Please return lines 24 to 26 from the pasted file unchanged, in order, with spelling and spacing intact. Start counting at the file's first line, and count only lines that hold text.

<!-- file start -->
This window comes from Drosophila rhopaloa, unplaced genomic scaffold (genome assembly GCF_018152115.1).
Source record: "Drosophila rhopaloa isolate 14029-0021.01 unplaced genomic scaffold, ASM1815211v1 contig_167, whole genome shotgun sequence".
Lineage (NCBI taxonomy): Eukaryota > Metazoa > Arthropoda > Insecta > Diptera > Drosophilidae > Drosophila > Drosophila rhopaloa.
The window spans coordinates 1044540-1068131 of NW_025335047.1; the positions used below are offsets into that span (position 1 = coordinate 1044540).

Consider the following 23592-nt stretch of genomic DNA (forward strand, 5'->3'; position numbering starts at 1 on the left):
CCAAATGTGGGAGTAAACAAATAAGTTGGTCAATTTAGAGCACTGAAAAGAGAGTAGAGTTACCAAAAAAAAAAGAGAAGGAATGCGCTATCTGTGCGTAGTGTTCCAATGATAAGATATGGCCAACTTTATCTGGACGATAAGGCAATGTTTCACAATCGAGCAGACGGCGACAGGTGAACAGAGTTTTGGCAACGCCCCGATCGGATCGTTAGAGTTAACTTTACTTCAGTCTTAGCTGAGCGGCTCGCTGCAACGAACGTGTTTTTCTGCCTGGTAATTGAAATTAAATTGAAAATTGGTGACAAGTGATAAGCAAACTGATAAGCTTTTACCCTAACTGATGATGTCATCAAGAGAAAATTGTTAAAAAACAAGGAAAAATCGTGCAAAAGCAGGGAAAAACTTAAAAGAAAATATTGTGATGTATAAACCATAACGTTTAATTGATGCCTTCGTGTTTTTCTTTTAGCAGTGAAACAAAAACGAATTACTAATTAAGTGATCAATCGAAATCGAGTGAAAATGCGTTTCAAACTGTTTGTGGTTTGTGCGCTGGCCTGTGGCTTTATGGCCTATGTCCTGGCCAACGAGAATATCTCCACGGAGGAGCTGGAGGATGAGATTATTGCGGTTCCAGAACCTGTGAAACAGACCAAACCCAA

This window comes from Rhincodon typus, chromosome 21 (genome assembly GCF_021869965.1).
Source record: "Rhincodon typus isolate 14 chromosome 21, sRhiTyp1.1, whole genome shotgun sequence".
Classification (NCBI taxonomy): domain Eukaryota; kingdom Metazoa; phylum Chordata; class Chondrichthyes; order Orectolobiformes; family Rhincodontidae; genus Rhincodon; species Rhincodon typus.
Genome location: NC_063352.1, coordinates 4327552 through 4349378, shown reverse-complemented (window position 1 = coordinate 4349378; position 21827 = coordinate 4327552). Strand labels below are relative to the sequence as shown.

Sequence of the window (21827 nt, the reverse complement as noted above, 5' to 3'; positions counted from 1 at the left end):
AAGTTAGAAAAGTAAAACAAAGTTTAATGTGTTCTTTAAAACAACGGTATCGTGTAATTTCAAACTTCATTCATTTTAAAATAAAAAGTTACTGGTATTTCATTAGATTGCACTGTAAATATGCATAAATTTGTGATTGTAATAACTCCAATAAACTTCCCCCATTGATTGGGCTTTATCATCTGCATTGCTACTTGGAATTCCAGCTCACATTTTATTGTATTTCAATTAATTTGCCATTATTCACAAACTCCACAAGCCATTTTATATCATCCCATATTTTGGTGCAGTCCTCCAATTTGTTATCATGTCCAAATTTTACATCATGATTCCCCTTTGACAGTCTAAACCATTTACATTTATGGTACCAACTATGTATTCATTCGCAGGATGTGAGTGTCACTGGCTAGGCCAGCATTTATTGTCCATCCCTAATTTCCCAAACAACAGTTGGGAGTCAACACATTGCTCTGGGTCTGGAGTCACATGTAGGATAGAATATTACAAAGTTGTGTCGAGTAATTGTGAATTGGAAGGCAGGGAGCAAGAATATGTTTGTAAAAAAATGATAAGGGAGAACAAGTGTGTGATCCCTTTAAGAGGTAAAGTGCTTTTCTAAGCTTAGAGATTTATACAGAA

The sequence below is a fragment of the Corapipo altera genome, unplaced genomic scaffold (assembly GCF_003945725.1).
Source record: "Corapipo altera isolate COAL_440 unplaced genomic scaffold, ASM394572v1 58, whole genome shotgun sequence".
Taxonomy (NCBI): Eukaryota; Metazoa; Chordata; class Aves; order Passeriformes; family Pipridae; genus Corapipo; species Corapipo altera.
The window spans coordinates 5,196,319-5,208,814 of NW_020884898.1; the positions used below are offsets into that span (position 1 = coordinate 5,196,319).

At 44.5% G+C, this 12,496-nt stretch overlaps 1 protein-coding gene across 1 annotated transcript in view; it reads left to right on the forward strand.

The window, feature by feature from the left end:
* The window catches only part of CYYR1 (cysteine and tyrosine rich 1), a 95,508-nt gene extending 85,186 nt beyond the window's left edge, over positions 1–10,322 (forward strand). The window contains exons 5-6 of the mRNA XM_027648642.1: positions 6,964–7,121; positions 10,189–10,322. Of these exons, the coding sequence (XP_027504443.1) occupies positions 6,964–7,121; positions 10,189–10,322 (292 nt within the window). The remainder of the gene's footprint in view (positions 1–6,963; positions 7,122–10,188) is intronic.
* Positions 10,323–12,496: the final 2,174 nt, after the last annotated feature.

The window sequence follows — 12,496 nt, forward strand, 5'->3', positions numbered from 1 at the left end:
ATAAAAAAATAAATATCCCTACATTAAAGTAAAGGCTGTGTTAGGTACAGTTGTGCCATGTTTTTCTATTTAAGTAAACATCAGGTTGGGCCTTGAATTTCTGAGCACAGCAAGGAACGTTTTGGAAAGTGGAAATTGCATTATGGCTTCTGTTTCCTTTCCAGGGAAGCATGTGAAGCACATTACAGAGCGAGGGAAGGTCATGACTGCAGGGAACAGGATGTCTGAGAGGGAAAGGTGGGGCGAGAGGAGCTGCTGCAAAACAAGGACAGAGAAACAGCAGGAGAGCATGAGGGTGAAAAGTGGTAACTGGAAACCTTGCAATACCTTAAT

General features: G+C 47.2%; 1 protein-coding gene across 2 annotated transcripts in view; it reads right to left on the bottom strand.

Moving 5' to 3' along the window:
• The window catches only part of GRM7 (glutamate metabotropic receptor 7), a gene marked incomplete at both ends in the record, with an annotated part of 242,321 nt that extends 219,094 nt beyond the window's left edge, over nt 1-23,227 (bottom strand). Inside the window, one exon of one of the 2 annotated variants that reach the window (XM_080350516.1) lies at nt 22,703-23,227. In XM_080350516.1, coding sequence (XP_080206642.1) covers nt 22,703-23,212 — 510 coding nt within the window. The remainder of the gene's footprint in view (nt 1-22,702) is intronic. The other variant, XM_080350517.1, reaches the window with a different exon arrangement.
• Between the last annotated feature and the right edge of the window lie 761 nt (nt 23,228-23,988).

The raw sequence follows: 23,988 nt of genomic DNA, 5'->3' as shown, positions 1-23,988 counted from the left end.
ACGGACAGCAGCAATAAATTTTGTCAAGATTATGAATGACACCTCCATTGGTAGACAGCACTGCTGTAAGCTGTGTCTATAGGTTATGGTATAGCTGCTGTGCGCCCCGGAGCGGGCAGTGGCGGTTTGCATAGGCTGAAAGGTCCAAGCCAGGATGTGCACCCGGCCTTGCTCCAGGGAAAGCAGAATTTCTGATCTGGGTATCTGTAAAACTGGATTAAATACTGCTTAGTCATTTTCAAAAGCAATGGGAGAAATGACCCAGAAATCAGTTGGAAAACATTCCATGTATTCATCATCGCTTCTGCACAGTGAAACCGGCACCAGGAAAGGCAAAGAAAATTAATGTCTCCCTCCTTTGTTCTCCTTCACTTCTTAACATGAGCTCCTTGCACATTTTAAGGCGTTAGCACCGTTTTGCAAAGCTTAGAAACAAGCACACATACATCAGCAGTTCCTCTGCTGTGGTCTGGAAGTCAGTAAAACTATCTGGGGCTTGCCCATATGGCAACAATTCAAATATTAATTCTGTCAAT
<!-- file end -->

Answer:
Moving 5' to 3' along the window:
• The window catches only part of GRM7 (glutamate metabotropic receptor 7), a gene marked incomplete at both ends in the record, with an annotated part of 242,321 nt that extends 219,094 nt beyond the window's left edge, over nt 1-23,227 (bottom strand). Inside the window, one exon of one of the 2 annotated variants that reach the window (XM_080350516.1) lies at nt 22,703-23,227. In XM_080350516.1, coding sequence (XP_080206642.1) covers nt 22,703-23,212 — 510 coding nt within the window. The remainder of the gene's footprint in view (nt 1-22,702) is intronic. The other variant, XM_080350517.1, reaches the window with a different exon arrangement.
• Between the last annotated feature and the right edge of the window lie 761 nt (nt 23,228-23,988).